'Path of Instinct'

About this painting

This original painting is a juxtaposition of children with nature, which features striking contrasts and powerful depth. The image is predominantly created with a palette of violet tones, brought to life with strong interjections of red and green. A variety of mark-making tools have been used to create these effects, including brushes, palette knives, foam and stencils. The image is painted in acrylic on a canvas which is 40 x 50cm in size. The canvas is painted on the sides, signed by Gillian Hancey in the bottom right corner and ready to hang.

Original painting - AVAILABLE (£275)

Limited edition prints - AVAILABLE (see below)

Key information

  • Please contact me if you are interested in purchasing any work

  • FREE DELIVERY within the UK (quote for worldwide shipping available on request)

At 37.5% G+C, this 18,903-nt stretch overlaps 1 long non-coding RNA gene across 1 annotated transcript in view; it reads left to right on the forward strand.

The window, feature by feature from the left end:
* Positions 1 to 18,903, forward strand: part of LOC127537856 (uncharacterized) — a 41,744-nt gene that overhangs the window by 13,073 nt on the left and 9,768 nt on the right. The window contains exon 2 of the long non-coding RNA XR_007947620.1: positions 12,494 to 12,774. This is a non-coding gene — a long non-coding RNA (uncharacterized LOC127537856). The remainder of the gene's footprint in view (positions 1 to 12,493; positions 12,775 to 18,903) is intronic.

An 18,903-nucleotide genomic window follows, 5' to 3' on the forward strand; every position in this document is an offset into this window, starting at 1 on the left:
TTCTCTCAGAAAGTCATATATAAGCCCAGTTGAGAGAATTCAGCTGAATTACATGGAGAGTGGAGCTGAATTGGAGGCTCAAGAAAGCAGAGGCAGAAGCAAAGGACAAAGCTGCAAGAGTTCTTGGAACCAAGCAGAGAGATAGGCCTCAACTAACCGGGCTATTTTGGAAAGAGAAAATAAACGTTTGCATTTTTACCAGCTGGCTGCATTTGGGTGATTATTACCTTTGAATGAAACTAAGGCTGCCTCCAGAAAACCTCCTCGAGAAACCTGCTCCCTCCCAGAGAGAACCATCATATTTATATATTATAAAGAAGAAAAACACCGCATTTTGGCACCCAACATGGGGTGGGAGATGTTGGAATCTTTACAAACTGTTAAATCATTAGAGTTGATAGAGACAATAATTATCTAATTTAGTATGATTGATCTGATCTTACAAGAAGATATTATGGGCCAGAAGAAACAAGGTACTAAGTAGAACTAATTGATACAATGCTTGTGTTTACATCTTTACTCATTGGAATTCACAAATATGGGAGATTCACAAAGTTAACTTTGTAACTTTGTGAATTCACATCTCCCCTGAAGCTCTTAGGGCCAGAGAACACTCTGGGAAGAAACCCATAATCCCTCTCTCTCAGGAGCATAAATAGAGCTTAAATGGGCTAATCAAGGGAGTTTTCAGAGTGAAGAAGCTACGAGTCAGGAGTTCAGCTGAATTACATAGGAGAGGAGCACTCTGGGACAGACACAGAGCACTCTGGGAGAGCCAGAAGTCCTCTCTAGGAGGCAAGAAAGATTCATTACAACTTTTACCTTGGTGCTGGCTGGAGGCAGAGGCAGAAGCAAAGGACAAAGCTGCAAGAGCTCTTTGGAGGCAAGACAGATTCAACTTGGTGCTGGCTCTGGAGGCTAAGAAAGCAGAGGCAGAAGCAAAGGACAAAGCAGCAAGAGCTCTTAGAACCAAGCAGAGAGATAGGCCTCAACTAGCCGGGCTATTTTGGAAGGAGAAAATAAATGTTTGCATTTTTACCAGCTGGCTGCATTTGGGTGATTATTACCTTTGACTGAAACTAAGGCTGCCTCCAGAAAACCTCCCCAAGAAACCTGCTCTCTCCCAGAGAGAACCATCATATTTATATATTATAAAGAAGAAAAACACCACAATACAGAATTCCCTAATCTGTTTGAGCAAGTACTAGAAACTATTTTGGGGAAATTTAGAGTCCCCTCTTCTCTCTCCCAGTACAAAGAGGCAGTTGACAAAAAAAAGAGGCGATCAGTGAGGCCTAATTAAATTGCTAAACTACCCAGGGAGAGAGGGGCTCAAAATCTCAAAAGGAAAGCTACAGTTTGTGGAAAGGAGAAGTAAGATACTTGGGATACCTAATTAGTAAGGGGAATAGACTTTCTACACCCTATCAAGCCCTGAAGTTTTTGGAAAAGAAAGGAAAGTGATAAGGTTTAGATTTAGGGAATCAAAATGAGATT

• This painting is hand-signed on the front and the back

  • Only one in the world

  • Frame not included

​Colour disclaimer

  • Please note that every screen has a different capability to display colours and everyone sees these colours differently, therefore it cannot be guaranteed that the colours you see on the screen accurately portray the true colours in the artwork.

Wooden Board

Limited Edition Prints

£40 (FREE DELIVERY within the UK)

Key information

  • Please contact me if you are interested in purchasing any work

  • Only 10 available

  • Printed on high-quality museum heritage fine art paper

  • Printed image measures 9" x 12" on 12" x 15" paper

  • Titled, numbered and hand-signed by Gillian Hancey on the front mount and back

  • Frame not included

  • Prints are wrapped in tissue and posted flat in a hard-backed enveloped

  • FREE DELIVERY within the UK (quote for worldwide shipping available on request)

 

Colour disclaimer

The colours in these prints have been carefully matched to the original paintings. However,  it is important to note that every screen has a different capability to display colours and everyone sees these colours differently, therefore it cannot be guaranteed that the colours you see on the screen accurately portray the true colours in the artwork.